That goes for most artists as well, but there are exceptions. A special few are inspired by tropical jungles, barrier islands or, in the case of Simon Gunning, the eerie, amphibious frontier where the Gulf meets the Mississippi. That is the setting for his most recent paintings, and while much of this is consistent with his work to date, there are also some new ripples in some of these canvases. The Entrance, for instance, at 4-by-12 feet, is like a movable mural featuring a rusty container vessel plying the placid waters of the ship channel at the mouth of the river. To its left, on tall, spindly pilings, is a metal industrial building like a warehouse on stilts sunk into the amphibious sand of the embankment. At first I thought my connection to it was personal. In college, I'd worked for a shipping company at night, mostly dispatching ships up and down the river, but one summer I rode a freighter to South America and back, which was an amazing way to see, among other things, the strange mix of industry and wild nature that defines whole, vast stretches of coastal Louisiana.
That was part of it, but I also began flashing on Donald Judd, the pioneering minimalist sculptor whose work still baffles some people. Judd claimed that space is not "found" but, rather, is "made" by a sculptor or architect. More precisely, "space is made by thought," he once said. He also claimed that "painting is dead," which while patently false sounded profound and made for a good punch line. Painting, in fact, is very much alive because, as the most plastic of the plastic arts as well as the original virtual reality, it can convey qualities of light and space that trigger mental synapses approximating a real experience. Judd was great because his work expressed space and color in ways that accentuate the viewer's role in defining how art is experienced. If your mind is closed, you won't get it. Throw away the blinders and it just might start to make sense.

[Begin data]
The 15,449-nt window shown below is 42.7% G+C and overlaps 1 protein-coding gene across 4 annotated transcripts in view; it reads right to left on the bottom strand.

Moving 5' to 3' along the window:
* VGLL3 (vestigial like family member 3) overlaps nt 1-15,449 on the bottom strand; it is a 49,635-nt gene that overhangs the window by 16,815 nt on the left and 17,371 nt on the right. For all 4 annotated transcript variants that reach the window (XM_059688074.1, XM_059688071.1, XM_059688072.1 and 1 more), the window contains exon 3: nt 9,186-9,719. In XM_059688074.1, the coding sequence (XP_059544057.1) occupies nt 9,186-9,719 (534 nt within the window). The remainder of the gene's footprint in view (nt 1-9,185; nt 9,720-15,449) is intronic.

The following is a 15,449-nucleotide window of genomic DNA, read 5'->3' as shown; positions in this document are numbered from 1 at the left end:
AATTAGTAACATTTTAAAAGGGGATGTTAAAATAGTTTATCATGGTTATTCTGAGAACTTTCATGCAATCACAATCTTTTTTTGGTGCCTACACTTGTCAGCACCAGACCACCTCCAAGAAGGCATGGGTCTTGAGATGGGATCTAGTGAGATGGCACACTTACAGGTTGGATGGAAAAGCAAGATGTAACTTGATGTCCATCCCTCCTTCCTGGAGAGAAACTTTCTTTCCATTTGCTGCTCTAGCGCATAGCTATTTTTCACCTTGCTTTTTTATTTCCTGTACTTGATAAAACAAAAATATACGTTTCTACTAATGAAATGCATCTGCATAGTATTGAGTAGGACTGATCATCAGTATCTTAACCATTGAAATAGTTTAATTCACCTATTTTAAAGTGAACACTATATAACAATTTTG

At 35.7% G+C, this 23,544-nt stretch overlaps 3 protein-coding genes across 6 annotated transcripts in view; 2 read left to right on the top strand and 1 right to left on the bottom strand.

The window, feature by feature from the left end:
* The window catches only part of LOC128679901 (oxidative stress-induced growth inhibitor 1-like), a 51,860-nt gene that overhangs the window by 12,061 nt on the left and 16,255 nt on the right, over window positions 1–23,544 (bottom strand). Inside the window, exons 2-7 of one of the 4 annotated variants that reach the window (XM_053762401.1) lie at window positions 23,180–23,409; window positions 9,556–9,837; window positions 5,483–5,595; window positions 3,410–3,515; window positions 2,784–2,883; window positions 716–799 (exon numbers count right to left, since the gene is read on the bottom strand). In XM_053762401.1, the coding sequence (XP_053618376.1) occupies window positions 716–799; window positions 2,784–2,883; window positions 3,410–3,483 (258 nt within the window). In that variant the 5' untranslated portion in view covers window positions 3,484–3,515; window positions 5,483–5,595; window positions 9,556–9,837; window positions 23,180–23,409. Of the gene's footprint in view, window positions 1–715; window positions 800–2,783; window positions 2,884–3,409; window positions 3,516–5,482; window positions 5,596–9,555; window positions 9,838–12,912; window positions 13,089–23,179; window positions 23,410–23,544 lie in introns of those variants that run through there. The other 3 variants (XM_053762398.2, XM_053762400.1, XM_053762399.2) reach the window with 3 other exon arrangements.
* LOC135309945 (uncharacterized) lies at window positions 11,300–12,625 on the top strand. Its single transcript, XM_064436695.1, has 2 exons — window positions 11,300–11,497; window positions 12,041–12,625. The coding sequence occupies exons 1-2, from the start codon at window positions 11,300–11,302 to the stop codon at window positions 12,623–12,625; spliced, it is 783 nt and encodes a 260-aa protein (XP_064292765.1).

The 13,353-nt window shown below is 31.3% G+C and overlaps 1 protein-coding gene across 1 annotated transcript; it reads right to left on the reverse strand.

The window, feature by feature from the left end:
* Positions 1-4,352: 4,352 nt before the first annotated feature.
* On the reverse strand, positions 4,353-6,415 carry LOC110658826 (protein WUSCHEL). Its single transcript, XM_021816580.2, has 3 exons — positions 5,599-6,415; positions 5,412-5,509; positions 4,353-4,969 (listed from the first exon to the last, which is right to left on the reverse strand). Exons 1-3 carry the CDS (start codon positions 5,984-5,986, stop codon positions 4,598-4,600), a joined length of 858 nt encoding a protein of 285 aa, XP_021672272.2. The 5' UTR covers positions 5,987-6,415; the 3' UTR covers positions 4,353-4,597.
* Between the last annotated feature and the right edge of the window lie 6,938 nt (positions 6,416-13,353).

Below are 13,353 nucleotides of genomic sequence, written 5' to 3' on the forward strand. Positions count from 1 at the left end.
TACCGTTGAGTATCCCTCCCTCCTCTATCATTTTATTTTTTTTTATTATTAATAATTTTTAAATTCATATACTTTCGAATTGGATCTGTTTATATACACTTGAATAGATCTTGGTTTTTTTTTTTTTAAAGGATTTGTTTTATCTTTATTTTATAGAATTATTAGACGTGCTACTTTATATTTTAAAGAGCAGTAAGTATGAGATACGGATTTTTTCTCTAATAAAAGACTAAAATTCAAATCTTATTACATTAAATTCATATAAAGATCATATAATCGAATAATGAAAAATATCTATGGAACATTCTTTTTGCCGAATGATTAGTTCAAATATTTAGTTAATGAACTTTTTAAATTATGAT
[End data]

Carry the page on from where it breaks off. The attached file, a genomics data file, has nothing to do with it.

In The Entrance, Gunning somehow approximates such spatial subtleties in the horizontal expanse of the canvas and the watered silk surfaces of its numberless shades of gray. In his pursuit of the infinite, Donald Judd ended up taking over a military base in Texas. But Texas is just too dense to be anything but Texas, whereas the mouth of the Mississippi, as Lafcadio Hearn once noted, is where land, sky and sea merge with the infinite, the space beyond our conceptions of space.
Another approach is seen in a series of paintings called Wrecks. For instance, The Wreck #3 depicts a fishing trawler sunk in shallow water, rotting under the searing sun and roiling thunderheads, its hull ripped open, spilling its guts into the sea. It was once a proud workboat but is now a ghost, a maritime corpse, a memory afflicted by entropy. As such, it is an artifact of time, and time, at least as much as space, is a mental construct. Or so Einstein opined. Very different is Blue Rigolets, a view of the Rigolets bridge open to boat traffic, its abstract form joined with its reflection on waters tinted turquoise by the sky, an arched truss stitched together with metal struts like a cat's cradle rendered in steel. A relic of an earlier time, it defines the space around it in a delicate equipoise of sea and shore. Australian by birth, Gunning harks to a British legacy of romantic realists that includes J.M.W. Turner and Frank Brangwyn, among others who looked to the sea for insight into the mysteries of the human experience.